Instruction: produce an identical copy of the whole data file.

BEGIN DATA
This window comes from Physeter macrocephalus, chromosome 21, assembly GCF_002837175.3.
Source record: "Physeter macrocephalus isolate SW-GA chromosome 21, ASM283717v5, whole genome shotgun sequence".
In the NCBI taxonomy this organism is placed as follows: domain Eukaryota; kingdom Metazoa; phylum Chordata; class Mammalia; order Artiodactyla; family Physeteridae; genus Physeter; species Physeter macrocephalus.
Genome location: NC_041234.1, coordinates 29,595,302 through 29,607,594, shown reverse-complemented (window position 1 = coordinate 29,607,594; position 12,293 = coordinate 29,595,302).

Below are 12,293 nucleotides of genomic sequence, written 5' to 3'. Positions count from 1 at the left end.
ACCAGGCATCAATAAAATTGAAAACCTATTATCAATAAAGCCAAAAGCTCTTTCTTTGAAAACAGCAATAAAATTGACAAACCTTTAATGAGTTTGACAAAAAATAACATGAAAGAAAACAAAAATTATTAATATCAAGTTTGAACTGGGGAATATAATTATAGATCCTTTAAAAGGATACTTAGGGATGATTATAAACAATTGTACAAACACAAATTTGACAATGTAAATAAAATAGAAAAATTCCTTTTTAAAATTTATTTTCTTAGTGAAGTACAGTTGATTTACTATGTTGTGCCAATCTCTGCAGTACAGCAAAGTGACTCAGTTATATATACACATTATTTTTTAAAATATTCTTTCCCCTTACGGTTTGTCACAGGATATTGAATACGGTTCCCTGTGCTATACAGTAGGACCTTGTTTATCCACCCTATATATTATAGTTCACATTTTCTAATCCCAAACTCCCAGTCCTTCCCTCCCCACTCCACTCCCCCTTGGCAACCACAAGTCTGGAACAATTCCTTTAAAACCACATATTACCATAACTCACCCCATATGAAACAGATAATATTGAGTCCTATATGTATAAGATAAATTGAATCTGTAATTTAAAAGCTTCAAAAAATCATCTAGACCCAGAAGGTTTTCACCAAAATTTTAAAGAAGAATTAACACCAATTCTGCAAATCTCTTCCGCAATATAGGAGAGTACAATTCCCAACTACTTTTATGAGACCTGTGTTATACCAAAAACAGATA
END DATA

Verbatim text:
This window comes from Physeter macrocephalus, chromosome 21, assembly GCF_002837175.3.
Source record: "Physeter macrocephalus isolate SW-GA chromosome 21, ASM283717v5, whole genome shotgun sequence".
In the NCBI taxonomy this organism is placed as follows: domain Eukaryota; kingdom Metazoa; phylum Chordata; class Mammalia; order Artiodactyla; family Physeteridae; genus Physeter; species Physeter macrocephalus.
Genome location: NC_041234.1, coordinates 29,595,302 through 29,607,594, shown reverse-complemented (window position 1 = coordinate 29,607,594; position 12,293 = coordinate 29,595,302).

Below are 12,293 nucleotides of genomic sequence, written 5' to 3'. Positions count from 1 at the left end.
ACCAGGCATCAATAAAATTGAAAACCTATTATCAATAAAGCCAAAAGCTCTTTCTTTGAAAACAGCAATAAAATTGACAAACCTTTAATGAGTTTGACAAAAAATAACATGAAAGAAAACAAAAATTATTAATATCAAGTTTGAACTGGGGAATATAATTATAGATCCTTTAAAAGGATACTTAGGGATGATTATAAACAATTGTACAAACACAAATTTGACAATGTAAATAAAATAGAAAAATTCCTTTTTAAAATTTATTTTCTTAGTGAAGTACAGTTGATTTACTATGTTGTGCCAATCTCTGCAGTACAGCAAAGTGACTCAGTTATATATACACATTATTTTTTAAAATATTCTTTCCCCTTACGGTTTGTCACAGGATATTGAATACGGTTCCCTGTGCTATACAGTAGGACCTTGTTTATCCACCCTATATATTATAGTTCACATTTTCTAATCCCAAACTCCCAGTCCTTCCCTCCCCACTCCACTCCCCCTTGGCAACCACAAGTCTGGAACAATTCCTTTAAAACCACATATTACCATAACTCACCCCATATGAAACAGATAATATTGAGTCCTATATGTATAAGATAAATTGAATCTGTAATTTAAAAGCTTCAAAAAATCATCTAGACCCAGAAGGTTTTCACCAAAATTTTAAAGAAGAATTAACACCAATTCTGCAAATCTCTTCCGCAATATAGGAGAGTACAATTCCCAACTACTTTTATGAGACCTGTGTTATACCAAAAACAGATA